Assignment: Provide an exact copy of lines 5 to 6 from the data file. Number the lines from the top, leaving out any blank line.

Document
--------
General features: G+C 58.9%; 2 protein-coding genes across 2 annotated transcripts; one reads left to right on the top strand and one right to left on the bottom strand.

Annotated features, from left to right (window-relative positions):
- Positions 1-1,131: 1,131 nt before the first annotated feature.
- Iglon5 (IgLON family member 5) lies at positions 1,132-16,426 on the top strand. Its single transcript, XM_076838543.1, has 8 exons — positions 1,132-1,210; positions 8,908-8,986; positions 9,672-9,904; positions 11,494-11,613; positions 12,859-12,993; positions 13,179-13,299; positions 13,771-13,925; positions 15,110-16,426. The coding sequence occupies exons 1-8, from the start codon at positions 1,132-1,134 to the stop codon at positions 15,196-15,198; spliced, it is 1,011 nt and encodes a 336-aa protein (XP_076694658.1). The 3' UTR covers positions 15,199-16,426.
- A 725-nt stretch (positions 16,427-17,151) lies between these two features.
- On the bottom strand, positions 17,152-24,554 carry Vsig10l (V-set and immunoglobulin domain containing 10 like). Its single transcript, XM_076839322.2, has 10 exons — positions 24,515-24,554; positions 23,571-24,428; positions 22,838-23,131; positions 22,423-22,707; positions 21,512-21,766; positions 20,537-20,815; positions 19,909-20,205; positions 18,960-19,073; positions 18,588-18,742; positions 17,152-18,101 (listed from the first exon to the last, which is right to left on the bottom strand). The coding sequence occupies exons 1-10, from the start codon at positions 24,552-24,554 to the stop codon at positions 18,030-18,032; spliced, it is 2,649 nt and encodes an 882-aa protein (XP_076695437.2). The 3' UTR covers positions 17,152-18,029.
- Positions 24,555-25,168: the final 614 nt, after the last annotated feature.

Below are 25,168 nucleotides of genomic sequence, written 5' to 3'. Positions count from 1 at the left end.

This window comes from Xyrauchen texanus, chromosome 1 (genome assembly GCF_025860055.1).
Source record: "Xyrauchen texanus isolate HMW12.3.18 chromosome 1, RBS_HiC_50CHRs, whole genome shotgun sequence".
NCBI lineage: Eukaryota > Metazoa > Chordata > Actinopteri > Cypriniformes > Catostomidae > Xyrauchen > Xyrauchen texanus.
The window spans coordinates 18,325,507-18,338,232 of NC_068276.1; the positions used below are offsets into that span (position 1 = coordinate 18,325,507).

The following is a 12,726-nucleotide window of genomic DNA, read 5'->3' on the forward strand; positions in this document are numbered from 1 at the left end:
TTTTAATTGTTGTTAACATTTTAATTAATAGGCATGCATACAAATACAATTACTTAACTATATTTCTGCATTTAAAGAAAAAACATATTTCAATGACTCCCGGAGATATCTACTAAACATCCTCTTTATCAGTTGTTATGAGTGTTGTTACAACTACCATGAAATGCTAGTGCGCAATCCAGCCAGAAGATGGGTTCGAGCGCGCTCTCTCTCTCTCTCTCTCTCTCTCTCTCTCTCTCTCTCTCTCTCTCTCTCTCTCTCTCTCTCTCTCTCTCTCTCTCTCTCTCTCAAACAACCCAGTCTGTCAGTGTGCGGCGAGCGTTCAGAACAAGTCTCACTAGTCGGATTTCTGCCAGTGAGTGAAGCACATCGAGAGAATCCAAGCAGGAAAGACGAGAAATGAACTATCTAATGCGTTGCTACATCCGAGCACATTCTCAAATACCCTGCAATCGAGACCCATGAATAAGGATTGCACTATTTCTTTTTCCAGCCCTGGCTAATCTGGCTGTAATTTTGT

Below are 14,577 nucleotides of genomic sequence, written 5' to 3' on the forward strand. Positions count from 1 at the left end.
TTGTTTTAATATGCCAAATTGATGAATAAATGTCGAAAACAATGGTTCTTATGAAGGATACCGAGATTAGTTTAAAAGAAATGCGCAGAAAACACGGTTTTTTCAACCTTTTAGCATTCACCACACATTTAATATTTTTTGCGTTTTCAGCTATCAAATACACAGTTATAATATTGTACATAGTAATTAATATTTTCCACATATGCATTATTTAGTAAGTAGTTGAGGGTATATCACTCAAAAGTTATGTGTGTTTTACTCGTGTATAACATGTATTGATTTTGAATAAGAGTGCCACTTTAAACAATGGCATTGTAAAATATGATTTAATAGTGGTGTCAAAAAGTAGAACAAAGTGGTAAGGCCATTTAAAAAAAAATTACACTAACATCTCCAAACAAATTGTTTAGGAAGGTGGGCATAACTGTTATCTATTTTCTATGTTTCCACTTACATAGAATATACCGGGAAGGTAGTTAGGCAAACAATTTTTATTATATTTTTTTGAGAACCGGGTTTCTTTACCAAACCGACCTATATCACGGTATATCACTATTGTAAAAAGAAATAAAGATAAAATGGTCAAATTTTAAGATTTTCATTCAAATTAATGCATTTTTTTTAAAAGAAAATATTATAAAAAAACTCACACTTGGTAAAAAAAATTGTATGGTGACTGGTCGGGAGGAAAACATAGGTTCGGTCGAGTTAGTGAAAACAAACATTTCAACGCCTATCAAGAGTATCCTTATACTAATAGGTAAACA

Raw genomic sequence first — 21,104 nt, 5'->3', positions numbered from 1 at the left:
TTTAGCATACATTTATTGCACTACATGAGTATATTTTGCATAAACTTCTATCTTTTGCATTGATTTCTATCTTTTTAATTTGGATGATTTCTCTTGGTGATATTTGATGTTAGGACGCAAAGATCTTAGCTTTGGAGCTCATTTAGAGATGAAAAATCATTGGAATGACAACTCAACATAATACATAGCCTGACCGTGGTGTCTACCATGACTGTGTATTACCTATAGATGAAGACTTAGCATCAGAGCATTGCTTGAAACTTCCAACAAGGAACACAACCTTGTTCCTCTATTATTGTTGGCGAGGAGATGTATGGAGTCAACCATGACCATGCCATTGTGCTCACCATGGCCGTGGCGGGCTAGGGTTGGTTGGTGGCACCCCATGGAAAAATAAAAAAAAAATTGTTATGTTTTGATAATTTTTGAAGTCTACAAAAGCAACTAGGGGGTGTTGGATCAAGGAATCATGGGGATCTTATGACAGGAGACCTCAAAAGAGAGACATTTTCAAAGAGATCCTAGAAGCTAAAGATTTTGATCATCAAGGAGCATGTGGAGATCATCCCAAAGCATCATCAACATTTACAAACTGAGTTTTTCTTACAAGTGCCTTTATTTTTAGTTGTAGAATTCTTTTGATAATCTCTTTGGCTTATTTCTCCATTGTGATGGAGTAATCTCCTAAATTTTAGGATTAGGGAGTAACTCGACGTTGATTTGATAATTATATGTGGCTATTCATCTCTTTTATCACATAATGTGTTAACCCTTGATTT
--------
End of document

- A 725-nt stretch (positions 16,427-17,151) lies between these two features.
- On the bottom strand, positions 17,152-24,554 carry Vsig10l (V-set and immunoglobulin domain containing 10 like). Its single transcript, XM_076839322.2, has 10 exons — positions 24,515-24,554; positions 23,571-24,428; positions 22,838-23,131; positions 22,423-22,707; positions 21,512-21,766; positions 20,537-20,815; positions 19,909-20,205; positions 18,960-19,073; positions 18,588-18,742; positions 17,152-18,101 (listed from the first exon to the last, which is right to left on the bottom strand). The coding sequence occupies exons 1-10, from the start codon at positions 24,552-24,554 to the stop codon at positions 18,030-18,032; spliced, it is 2,649 nt and encodes an 882-aa protein (XP_076695437.2). The 3' UTR covers positions 17,152-18,029.